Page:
Strangers’ Gate

for Danel

What is it about airports? Case thought. There was something almost mythical about the level of boredom and stagnation that you experienced, trapped in these mazes of shining glass and plastic laid out over acres of bilious looking carpet. Yet in movies airports were always represented as glamorous and slightly dangerous places, where pursuit scenes erupted violently in the midst of all that coming and going, the protagonist racing along moving walkways waving a gun, elbowing extras aside as he pursued the plot. Someday he would write a script that captured it all. From the dewy awe you first felt, primed by all those movies to see airports as portals to worlds of sophistication and mystery, right to the other end of the spectrum, where the jaded frequent flier knew an airport was no more than a tatty waiting room, with all ways leading from it, journeys to the same end.

Yet despite all the travelling he had done, there were times he still experienced a furtive stab of hope that this trip would lead him somewhere he had never been before. That sly bit of hope was like the cat in a story he had once read that is always getting its master to open this door and then that door in the winter, but refusing to go out of any of them to its master’s baffled irritation. Until one day the master realises that the cat is looking for the door into summer, while he keeps opening doors into winter.

He kept travelling, looking not for the door into summer, but for a gateway to something or somewhere that would stop him feeling like a stranger in his own life.

He imaged a scene setting scene: A cat stalking from door to door, tail in the air as its master opens one door and then another. It would be a nice beginning device for a movie without a linear structure. He grimaced, imagined himself trying to pitch his airport movie with its opening cat scene to the money men–and why were they always money men? Was it that women did not invest in movies? Maybe that was why the movie world was so full of men as boys. Was he a man or a boy, he wondered? Sometimes he felt as if he was some other category altogether.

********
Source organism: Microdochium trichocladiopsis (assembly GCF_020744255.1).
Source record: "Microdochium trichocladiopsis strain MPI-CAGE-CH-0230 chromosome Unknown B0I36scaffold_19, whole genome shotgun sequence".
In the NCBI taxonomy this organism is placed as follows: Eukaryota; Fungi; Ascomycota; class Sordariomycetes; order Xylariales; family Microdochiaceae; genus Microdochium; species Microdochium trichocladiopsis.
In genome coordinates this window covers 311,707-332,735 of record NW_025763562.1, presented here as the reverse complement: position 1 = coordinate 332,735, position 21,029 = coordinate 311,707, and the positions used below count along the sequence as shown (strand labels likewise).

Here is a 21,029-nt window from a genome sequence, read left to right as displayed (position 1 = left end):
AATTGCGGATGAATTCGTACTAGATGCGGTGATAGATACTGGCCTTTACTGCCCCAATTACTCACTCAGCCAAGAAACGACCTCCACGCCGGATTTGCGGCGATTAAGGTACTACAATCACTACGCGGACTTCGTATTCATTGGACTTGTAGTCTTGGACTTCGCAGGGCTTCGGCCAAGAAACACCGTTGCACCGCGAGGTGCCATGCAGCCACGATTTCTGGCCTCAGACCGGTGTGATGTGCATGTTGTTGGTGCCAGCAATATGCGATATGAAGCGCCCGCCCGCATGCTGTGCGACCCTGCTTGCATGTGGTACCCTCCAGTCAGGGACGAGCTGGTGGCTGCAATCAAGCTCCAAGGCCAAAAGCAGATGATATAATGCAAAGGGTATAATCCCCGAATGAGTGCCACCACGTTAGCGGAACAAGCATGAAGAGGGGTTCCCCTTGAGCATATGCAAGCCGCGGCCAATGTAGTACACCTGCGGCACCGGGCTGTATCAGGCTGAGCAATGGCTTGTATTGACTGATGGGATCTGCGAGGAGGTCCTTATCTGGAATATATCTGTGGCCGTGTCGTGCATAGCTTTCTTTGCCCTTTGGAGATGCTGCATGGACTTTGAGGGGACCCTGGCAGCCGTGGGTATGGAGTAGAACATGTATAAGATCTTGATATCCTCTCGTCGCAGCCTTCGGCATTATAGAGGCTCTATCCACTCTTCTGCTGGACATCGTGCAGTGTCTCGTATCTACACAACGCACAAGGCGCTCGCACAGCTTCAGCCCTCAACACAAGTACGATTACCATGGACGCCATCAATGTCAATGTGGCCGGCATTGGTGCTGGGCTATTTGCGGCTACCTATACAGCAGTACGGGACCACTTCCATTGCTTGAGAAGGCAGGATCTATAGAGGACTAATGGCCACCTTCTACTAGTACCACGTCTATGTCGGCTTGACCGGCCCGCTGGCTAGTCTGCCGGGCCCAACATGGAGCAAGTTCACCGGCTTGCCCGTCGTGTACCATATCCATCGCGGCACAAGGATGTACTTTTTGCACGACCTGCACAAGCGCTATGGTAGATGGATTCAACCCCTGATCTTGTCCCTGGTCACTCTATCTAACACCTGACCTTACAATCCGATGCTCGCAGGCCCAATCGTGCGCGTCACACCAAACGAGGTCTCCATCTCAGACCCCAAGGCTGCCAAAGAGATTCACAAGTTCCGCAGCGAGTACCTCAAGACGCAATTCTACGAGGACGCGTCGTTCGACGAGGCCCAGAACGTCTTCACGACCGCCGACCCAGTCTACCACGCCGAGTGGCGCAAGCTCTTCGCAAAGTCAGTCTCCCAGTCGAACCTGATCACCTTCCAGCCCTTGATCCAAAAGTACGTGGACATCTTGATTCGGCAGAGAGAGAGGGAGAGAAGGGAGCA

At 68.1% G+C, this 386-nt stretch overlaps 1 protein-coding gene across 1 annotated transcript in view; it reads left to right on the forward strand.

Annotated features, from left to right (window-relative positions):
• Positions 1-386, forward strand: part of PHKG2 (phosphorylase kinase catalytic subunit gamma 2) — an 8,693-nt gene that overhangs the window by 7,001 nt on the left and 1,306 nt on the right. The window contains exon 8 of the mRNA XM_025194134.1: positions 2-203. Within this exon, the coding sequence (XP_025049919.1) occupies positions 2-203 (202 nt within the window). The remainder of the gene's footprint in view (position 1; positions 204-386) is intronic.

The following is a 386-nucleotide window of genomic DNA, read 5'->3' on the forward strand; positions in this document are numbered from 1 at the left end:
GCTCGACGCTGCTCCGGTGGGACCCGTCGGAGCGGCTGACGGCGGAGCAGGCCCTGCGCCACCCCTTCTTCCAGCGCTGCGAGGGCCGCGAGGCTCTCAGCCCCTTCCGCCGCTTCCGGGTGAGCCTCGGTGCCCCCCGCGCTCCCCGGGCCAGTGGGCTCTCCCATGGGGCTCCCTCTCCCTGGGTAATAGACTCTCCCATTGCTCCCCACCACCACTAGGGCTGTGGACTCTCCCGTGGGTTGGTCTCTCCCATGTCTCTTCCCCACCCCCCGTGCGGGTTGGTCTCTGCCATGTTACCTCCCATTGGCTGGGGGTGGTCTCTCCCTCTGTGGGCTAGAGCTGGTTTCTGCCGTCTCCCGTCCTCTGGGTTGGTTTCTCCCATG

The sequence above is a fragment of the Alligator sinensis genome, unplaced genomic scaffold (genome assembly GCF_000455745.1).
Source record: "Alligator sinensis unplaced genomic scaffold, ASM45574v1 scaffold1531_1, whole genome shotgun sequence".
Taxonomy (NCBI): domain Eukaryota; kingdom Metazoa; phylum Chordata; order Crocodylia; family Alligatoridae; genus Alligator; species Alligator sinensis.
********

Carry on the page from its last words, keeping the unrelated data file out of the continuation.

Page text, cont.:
Certainly he had not been man enough for his ex-wife, Stephenie. He sighed and looked at his watch without taking in the numbers. Then as he habitually did, he thought about that as directions in a script.

Man checks time.

I am losing the plot, he thought.

What plot is that? He enquired drily of himself, smiling.

Man mutters to self and then smiles.

If life were a movie, his would be one of those European movies where everything took too long and even the smallest event was invested with a mysterious meaningfulness that never divulged itself. Most people in the West did not ‘get’ European movies because they saw them as metaphor. They could not imagine a level of alienation from other people so profound that almost no words or interaction were necessary or indeed possible. The first time he travelled to Europe, he had discovered that a lot of the things he regarded as metaphor were no more than simple descriptions of an unfamiliar reality. Like the way people in Russian novels lived, several different generations together in a two-room apartment with bookshelves and thin dividers set up to create an illusion of privacy. He had thought that a metaphor for emotional oppression, only to find that was just how it had been behind the iron curtain during communism, or communism disguised as socialism, or state capitalism disguised as socialism. Privacy and space had been as unreachable as freedom.